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What It’s Like to Major in Writing

We asked our Senior Editor, Beth Mushumanski, and Campus Correspondent, Emma de Blois, to give us the low-down on what it’s like to be a writing student at UVic. Here’s what they said. 


What is your year and major?

Beth: I am in my fourth year of a BA double major in creative writing and English. My specialization is poetry, but I’m also in fiction workshops.

Emma: I am in my fourth year of a BFA in writing and a minor in film studies. My specialization is screenwriting, but I also love writing creative non-fiction.


Why did you decide to major in writing?

B: I’ve wanted to be a writer since I was a child. My high school English teacher went to UVic and told me about the writing program there. I knew immediately that it was the right call for me!

E: There’s a certain level of “f-ck it” that makes a person choose to study writing in university. It isn’t a teachable subject like English, so you’re not on track for a career as an educator and it’s a hard business to succeed in (and more of a lottery than anything). But the one thing I’ve always loved to do is write, and you really only live once, so here I am! 


Best class in your program?

B: The workshops are amazing and by far the most useful classes I’ve taken, but elective-wise, I really enjoyed WRIT 406, which is Writing for Children. The professor knew a lot about the publishing industry and had a lot of practical advice. We also got to write the first 25 pages of a YA or middle-grade novel for the class. As someone who’s more interested in long forms than short forms, I enjoyed getting to try my hand at writing a novel. 

E: This is almost impossible to answer because there are so many good ones, but when you’re choosing electives for writing, look for ones that will give you practical skills. I can’t mention all of them, but my most recent favourites are WRIT 326: Media Production for Writers. It’s a crash course in everything from photography to sound editing to lighting for film. You walk away with a portfolio of work that you will be proud of and the skills that might just get you a job!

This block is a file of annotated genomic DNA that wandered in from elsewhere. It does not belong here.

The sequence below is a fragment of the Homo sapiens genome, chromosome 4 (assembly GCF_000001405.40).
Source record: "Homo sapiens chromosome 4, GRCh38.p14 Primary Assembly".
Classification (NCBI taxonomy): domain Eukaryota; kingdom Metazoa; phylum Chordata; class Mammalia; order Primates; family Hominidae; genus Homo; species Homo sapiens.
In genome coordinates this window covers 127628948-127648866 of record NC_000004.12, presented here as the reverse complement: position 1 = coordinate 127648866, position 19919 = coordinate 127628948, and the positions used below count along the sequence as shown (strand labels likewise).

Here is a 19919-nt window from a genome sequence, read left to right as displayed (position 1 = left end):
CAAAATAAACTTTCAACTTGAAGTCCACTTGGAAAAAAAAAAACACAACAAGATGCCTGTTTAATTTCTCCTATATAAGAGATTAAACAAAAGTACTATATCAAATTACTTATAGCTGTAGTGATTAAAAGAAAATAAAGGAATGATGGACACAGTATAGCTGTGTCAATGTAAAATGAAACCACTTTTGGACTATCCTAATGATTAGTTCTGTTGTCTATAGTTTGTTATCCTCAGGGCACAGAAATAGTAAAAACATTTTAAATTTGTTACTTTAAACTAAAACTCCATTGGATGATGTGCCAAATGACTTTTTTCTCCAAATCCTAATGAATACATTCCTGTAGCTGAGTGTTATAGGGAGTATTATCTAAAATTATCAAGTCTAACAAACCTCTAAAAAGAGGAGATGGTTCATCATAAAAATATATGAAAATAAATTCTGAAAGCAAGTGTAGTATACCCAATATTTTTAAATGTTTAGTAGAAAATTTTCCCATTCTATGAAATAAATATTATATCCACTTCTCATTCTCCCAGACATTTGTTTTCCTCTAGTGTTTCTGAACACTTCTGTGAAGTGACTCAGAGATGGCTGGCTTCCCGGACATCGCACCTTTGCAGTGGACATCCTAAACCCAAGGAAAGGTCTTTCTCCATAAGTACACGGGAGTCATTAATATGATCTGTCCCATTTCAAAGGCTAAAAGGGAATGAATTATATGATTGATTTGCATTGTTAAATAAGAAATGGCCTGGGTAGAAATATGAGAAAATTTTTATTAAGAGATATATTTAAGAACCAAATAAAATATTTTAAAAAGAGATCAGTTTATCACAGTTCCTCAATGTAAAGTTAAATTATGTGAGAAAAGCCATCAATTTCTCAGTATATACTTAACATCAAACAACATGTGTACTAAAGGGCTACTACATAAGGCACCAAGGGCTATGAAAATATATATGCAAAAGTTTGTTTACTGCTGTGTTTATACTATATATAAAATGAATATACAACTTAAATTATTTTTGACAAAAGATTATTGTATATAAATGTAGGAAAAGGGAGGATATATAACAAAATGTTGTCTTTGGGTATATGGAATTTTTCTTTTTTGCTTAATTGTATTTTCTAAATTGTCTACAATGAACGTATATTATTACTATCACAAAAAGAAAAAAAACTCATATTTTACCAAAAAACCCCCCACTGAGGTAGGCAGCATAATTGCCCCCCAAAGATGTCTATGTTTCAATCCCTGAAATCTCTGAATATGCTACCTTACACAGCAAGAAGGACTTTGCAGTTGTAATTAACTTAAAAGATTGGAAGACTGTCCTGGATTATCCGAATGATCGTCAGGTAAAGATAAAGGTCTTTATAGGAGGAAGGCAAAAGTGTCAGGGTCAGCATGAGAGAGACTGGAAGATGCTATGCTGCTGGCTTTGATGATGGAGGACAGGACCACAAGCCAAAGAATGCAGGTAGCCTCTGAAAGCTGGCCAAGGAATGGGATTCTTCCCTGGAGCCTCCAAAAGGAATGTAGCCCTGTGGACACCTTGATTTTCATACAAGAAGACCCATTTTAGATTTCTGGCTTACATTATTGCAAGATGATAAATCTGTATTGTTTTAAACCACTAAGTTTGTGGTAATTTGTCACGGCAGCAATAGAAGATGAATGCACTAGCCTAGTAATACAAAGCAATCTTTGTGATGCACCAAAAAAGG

Something you wish you’d known before you started your degree?

B: You’re only just beginning your writing journey! You’ll grow so much as a person and as a writer in university. It’s okay to look back at a piece you wrote a few months before and dislike it. 

E: You don’t need to be a fiction writer! You probably don’t even want to be a fiction writer. Writing is so much more than short stories and novels, and as much as I like reading them, I am bad at writing them. 


Any words of wisdom for people getting started?

B: Don’t feel threatened by other talented writers. The writing program is not a competition, and you’ll learn more from the other students if you just allow yourself to admire them openly. Not to mention that workshop environments quickly turn toxic if people are judgemental. 

E: Workshops are scary, but they aren’t as bad as they sound. It takes vulnerability from everyone for a workshop to be successful, and that vulnerability will build trust between you and your peers. Even though you might love what you’ve handed in, the critiques they give you are probably going to be helpful. They might spark great ideas for you! Or, they won’t, and in that case, you can just ignore that advice. 

Interested in a different major? Check out the other articles in this series to learn what it’s like to major in anthropology or in English.

Eli Mushumanski is a queer Writing and English Honour undergrad in their fourth year at the University of Victoria. They specialize in fiction and poetry. Their work has been published by The Albatross, The Warren, and Flare: The Flagler Review, and they are a fiction editor at UVic's literary journal, This Side of West. When not caught up by schoolwork or reading, Eli plays Stardew Valley and chats with their mom on the phone.
Emma is a first-year graduate student at the University of Victoria. She's a pop-culture-obsessed filmmaker and aspiring video game designer. When she isn't writing for Her Campus or burning her eyes from staring at a screenplay that just isn't working, she's probably at home playing video games, watching movies (it's technically homework, she's studying them) or mindlessly scrolling through her TikTok feed.
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